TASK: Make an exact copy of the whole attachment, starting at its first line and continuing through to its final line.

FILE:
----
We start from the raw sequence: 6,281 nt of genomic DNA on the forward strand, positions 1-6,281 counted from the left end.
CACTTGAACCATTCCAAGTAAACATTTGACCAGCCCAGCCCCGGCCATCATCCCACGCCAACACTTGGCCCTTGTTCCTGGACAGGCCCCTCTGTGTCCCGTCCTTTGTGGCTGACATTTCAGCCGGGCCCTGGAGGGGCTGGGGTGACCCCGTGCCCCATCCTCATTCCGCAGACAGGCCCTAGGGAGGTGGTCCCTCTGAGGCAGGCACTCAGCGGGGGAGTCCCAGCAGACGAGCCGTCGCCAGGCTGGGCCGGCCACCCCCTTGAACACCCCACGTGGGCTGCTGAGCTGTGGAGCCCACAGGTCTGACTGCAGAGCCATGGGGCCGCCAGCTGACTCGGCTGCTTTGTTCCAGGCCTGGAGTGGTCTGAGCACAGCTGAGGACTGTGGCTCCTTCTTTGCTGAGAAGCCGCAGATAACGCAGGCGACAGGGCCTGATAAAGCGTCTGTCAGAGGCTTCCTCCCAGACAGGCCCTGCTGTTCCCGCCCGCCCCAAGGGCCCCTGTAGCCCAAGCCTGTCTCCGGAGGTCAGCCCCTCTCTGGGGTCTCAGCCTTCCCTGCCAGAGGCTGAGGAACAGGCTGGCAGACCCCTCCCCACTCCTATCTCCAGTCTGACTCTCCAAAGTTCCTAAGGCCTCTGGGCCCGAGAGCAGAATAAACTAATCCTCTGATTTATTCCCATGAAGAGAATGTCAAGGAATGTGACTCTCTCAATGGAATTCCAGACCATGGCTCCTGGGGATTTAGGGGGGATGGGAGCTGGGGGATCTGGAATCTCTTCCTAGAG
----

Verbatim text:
We start from the raw sequence: 6,281 nt of genomic DNA on the forward strand, positions 1-6,281 counted from the left end.
CACTTGAACCATTCCAAGTAAACATTTGACCAGCCCAGCCCCGGCCATCATCCCACGCCAACACTTGGCCCTTGTTCCTGGACAGGCCCCTCTGTGTCCCGTCCTTTGTGGCTGACATTTCAGCCGGGCCCTGGAGGGGCTGGGGTGACCCCGTGCCCCATCCTCATTCCGCAGACAGGCCCTAGGGAGGTGGTCCCTCTGAGGCAGGCACTCAGCGGGGGAGTCCCAGCAGACGAGCCGTCGCCAGGCTGGGCCGGCCACCCCCTTGAACACCCCACGTGGGCTGCTGAGCTGTGGAGCCCACAGGTCTGACTGCAGAGCCATGGGGCCGCCAGCTGACTCGGCTGCTTTGTTCCAGGCCTGGAGTGGTCTGAGCACAGCTGAGGACTGTGGCTCCTTCTTTGCTGAGAAGCCGCAGATAACGCAGGCGACAGGGCCTGATAAAGCGTCTGTCAGAGGCTTCCTCCCAGACAGGCCCTGCTGTTCCCGCCCGCCCCAAGGGCCCCTGTAGCCCAAGCCTGTCTCCGGAGGTCAGCCCCTCTCTGGGGTCTCAGCCTTCCCTGCCAGAGGCTGAGGAACAGGCTGGCAGACCCCTCCCCACTCCTATCTCCAGTCTGACTCTCCAAAGTTCCTAAGGCCTCTGGGCCCGAGAGCAGAATAAACTAATCCTCTGATTTATTCCCATGAAGAGAATGTCAAGGAATGTGACTCTCTCAATGGAATTCCAGACCATGGCTCCTGGGGATTTAGGGGGGATGGGAGCTGGGGGATCTGGAATCTCTTCCTAGAG